Hyperpigmentation is a very common and harmless skin condition that gives rise to darker patches of colour on the skin.


Hyperpigmentation is a very common and harmless skin condition that gives rise to darker patches of colour on the skin.


An increase in melanin in the skin causes hyperpigmentation. Melanin is the naturally occurring pigment that gives our skin, hair and eyes their colour. There are several triggers that can increase the amount of melanin produced in the skin. The most common for this is exposure to the sun followed by hormones, age and inflammation.


There are different types of hyperpigmentation that give rise to different appearances on the skin. The three main types are:

  • Age or sun spots are small dark patches of pigment on the face. The cause of this is sun exposure. They’re most commonly found on sun-exposed areas like the face, neck, chest, hands and arms.
  • Melasma is the most common type of hyperpigmentation and it appears as larger patches of pigment that develop mainly on the forehead, cheeks, lips and nose. The cause of this thought to be a combination of sun damage, hormonal changes and heat. It can also occur in pregnant women. In this case it happens due to trigger by pregnancy hormones. Melasma that occurs in pregnancy is called Chloasma.
  • Post-inflammatory hyperpigmentation is occurs when there is injury or trauma to the skin which when it heals leaves flat dark spots behind. It is very common in acne sufferers but can also occur due to skin damage from dermabrasion, laser treatment and chemical peels.


As with most things in life, prevention is better than cure. Hyperpigmentation is no exception and even if you require treatment, it’s important to follow a few precautions to prevent it from coming back again. Sun damage is a major cause and so sun protection is essential. Protecting your skin with sunscreen and avoiding direct sun exposure will prevent sun or age spots as well as reduce the risk of melasma. Even in cases where the cause is trauma such as in post-inflammatory hyperpigmentation, sun exposure can still darken the hyperpigmented patches.

Where hyperpigmentation occurs due to hormonal imbalance caused for example by the oral contraceptive pill, it may be possible to change medication and prevent this from developing. Good control of acne can help prevent post-inflammatory hyperpigmentation. Avoiding harsh skin agents and not squeezing or popping spots will also help reduce the risk of this. It’s also important to consider that post-inflammatory hyperpigmentation can be caused by the inappropriate use of chemical peels or lasers on the skin. This is especially important to consider in skin of colour where brown and black skin is particularly sensitive to post-inflammatory hyperpigmentation. As such it is essential to only have these treatments performed by qualified medical practitioners.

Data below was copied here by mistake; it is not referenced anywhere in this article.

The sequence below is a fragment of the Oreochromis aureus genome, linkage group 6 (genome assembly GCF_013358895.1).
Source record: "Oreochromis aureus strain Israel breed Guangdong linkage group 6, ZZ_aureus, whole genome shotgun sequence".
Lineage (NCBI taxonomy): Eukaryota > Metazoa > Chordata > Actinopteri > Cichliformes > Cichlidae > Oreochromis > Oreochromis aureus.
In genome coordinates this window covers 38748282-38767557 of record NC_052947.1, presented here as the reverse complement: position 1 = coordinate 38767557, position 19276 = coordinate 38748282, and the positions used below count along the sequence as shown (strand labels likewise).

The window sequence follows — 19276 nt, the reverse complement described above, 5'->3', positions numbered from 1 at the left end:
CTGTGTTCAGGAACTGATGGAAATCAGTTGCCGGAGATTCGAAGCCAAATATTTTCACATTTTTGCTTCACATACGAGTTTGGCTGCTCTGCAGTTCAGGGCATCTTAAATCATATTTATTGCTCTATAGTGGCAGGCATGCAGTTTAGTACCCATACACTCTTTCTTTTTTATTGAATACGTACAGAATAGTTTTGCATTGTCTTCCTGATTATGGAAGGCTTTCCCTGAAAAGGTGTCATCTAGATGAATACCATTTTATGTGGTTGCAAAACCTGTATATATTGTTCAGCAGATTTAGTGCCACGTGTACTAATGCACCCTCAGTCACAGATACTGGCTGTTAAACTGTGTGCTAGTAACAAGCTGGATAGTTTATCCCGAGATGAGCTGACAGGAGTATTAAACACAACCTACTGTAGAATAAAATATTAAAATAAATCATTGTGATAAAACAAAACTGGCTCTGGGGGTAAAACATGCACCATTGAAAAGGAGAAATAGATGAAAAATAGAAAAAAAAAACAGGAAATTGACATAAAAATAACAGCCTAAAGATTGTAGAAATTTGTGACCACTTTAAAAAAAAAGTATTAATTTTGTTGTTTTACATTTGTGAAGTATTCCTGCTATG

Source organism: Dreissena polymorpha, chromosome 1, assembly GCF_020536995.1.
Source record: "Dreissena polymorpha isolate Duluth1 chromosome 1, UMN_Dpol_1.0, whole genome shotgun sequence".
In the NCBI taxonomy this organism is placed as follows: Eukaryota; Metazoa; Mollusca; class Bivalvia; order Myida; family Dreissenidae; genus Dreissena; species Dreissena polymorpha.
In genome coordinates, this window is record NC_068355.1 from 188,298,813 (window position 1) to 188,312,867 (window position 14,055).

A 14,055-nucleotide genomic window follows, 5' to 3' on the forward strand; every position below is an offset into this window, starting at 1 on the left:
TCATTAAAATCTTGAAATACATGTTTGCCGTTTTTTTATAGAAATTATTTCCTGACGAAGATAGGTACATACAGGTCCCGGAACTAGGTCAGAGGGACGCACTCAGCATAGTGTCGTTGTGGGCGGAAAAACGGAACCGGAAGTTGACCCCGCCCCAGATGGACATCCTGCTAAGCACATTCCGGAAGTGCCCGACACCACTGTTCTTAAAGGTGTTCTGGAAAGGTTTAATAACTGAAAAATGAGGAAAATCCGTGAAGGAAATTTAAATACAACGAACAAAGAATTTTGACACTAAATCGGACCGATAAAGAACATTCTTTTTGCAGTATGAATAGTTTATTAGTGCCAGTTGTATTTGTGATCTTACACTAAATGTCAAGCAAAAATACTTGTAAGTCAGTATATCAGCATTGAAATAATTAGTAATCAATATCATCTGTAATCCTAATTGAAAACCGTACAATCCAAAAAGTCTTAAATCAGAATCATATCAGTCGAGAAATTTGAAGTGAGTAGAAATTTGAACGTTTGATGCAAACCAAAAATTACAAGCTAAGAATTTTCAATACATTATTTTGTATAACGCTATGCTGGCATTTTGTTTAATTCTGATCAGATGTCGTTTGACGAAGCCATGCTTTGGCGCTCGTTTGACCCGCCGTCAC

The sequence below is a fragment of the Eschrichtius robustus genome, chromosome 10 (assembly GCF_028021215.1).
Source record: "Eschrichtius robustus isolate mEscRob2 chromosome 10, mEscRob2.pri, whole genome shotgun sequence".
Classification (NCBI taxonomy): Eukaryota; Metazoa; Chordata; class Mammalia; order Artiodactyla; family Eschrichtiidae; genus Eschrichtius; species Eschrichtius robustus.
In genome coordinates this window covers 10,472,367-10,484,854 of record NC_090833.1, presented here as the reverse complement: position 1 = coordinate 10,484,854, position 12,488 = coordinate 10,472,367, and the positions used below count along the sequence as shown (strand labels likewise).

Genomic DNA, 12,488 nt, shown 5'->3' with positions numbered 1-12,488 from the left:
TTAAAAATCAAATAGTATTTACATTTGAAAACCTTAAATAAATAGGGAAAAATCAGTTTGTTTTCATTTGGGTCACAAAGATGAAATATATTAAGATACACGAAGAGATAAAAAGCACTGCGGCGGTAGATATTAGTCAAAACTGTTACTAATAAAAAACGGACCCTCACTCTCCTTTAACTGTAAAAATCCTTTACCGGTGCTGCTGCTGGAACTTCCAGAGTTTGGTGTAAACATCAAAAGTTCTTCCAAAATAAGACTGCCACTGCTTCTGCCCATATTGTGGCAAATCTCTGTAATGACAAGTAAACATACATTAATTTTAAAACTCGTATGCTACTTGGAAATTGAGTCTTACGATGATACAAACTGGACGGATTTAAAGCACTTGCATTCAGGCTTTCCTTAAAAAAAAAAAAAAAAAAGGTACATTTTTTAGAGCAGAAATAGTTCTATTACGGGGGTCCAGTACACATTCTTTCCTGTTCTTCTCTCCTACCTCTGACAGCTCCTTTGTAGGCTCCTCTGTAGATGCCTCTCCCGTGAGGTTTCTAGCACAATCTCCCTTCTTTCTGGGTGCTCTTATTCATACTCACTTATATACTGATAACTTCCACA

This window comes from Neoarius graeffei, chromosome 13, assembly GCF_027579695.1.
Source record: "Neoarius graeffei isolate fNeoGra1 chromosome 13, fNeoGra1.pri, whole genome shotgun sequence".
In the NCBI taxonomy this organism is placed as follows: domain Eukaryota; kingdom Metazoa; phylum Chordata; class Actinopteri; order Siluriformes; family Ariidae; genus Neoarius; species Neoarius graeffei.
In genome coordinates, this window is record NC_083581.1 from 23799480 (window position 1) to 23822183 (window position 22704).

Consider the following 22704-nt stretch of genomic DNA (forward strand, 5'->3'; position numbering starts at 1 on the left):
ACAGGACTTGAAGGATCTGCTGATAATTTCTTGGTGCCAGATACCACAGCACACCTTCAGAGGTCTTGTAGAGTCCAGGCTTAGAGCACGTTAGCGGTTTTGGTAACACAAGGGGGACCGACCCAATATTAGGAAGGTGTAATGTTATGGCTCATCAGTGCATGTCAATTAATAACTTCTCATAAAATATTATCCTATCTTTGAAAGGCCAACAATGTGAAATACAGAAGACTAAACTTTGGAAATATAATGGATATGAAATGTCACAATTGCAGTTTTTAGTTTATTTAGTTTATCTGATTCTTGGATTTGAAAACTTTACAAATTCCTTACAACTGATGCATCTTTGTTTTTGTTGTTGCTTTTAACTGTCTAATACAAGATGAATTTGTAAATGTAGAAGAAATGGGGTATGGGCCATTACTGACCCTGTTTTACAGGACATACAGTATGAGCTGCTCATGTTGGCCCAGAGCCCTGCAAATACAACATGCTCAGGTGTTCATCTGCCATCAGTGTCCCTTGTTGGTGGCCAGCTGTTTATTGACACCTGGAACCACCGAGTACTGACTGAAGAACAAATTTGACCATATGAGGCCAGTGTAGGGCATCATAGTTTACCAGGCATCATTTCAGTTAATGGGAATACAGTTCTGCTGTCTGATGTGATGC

There are a number of ways to treat hyperpigmentation and which one depends on the severity and your treatment goals. Professional in-clinic treatments for hyperpigmentation usually involve chemical peels or laser therapy. These procedures are effective but patient selection is important and they require a course of treatments. It is especially important for patients with skin of colour to seek an experienced medical professional as these treatments can sometimes trigger post-inflammatory hyperpigmentation.

Prescription Treatments

Prescription skincare remains the gold-standard of treating hyperpigmentation. These treatments when prescribed correctly and for certain patients can be as effective as in-clinic treatments but with less downtime. Hydroquinone remains seen as the most effective topical agent for fading hyperpigmentation. This product reduces excess pigment and stabilises the pigment reducing cells. Often you can results as early as 4 weeks into treatment. It is however only available under strict medical supervision and you should only use it for a limited period. Tretinoin is a prescription retinoid that is also effective in treating mild hyperpigmentation, acne, and skin ageing. It is also often combined with Hydroquinone to offer a powerful treatment for hyperpigmentation.

Over The Counter Skincare

Glutathione is another treatment that is available in clinical but you can also get it without prescription. It is hyped up as a potent hyperpigmentation treatment. Whilst in some cases it may work over a period of time, there is no robust clinical evidence that shows this consistently. There is also some doubt as to the longevity of the results.

For very early or mild signs of hyperpigmentation, there are a number of over the counter treatments that can help. Look for products containing Arbutin, Azelaic Acid, Kojic AcidRetinol, Adapalene and Vitamin C. These products can help even out skin tone over time and may improve the quality of your skin overall.

For more info:

Check out our website for more information about our virtual hyperpigmentation clinic.

Authored by:

Dr Amel Ibrahim
Aesthetic Doctor & Medical Director
Founder City Skin Clinic
Member of the Royal College of Surgeons of England
Associate Member of British Association of Body Sculpting GMC Registered - 7049611

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